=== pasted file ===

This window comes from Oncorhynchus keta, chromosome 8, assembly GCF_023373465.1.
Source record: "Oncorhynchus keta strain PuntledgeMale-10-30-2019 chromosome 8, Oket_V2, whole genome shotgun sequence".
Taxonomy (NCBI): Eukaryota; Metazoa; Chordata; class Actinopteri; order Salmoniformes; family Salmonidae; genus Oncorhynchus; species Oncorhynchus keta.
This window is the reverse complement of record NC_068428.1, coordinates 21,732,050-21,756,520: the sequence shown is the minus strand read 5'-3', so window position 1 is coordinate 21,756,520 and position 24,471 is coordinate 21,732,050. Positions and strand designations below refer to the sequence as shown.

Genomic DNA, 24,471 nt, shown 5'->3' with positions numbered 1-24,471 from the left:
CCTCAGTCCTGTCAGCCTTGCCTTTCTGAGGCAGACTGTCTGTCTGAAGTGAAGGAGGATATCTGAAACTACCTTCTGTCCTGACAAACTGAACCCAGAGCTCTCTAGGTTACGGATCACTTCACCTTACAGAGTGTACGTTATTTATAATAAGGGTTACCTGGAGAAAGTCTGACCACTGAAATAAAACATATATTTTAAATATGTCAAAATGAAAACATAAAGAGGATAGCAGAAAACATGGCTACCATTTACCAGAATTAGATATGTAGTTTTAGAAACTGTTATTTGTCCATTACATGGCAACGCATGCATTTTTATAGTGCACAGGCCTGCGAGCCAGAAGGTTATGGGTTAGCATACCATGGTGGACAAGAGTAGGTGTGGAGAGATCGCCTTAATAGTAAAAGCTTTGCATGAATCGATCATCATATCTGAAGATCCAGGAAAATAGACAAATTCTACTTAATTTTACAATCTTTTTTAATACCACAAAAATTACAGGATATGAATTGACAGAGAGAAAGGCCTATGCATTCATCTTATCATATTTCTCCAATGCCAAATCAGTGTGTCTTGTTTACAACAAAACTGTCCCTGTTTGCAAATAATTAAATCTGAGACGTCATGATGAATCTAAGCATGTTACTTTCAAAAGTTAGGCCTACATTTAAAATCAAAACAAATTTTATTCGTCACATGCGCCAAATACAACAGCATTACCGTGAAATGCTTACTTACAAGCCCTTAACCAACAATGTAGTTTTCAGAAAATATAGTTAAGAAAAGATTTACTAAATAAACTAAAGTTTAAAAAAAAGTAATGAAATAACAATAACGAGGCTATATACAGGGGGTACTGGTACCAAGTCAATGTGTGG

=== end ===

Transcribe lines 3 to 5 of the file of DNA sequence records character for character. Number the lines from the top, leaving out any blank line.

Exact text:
Taxonomy (NCBI): Eukaryota; Metazoa; Chordata; class Actinopteri; order Salmoniformes; family Salmonidae; genus Oncorhynchus; species Oncorhynchus keta.
This window is the reverse complement of record NC_068428.1, coordinates 21,732,050-21,756,520: the sequence shown is the minus strand read 5'-3', so window position 1 is coordinate 21,756,520 and position 24,471 is coordinate 21,732,050. Positions and strand designations below refer to the sequence as shown.

Genomic DNA, 24,471 nt, shown 5'->3' with positions numbered 1-24,471 from the left: